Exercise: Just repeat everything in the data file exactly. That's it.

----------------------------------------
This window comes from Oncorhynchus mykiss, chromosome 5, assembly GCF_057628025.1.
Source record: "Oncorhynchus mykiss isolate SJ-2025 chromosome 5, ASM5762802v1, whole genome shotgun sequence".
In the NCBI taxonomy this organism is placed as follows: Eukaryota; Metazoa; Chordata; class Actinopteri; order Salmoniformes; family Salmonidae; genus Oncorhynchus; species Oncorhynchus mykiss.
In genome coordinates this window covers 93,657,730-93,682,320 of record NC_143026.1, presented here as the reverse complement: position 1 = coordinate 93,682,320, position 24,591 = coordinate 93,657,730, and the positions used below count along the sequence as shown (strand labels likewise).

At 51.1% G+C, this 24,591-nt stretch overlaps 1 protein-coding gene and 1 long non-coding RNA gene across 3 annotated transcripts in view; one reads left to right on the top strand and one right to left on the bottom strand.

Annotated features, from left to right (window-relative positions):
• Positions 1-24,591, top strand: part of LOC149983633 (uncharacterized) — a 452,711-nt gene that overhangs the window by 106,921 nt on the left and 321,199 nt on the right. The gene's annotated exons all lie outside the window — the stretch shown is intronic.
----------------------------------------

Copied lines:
This window comes from Oncorhynchus mykiss, chromosome 5, assembly GCF_057628025.1.
Source record: "Oncorhynchus mykiss isolate SJ-2025 chromosome 5, ASM5762802v1, whole genome shotgun sequence".
In the NCBI taxonomy this organism is placed as follows: Eukaryota; Metazoa; Chordata; class Actinopteri; order Salmoniformes; family Salmonidae; genus Oncorhynchus; species Oncorhynchus mykiss.
In genome coordinates this window covers 93,657,730-93,682,320 of record NC_143026.1, presented here as the reverse complement: position 1 = coordinate 93,682,320, position 24,591 = coordinate 93,657,730, and the positions used below count along the sequence as shown (strand labels likewise).

At 51.1% G+C, this 24,591-nt stretch overlaps 1 protein-coding gene and 1 long non-coding RNA gene across 3 annotated transcripts in view; one reads left to right on the top strand and one right to left on the bottom strand.

Annotated features, from left to right (window-relative positions):
• Positions 1-24,591, top strand: part of LOC149983633 (uncharacterized) — a 452,711-nt gene that overhangs the window by 106,921 nt on the left and 321,199 nt on the right. The gene's annotated exons all lie outside the window — the stretch shown is intronic.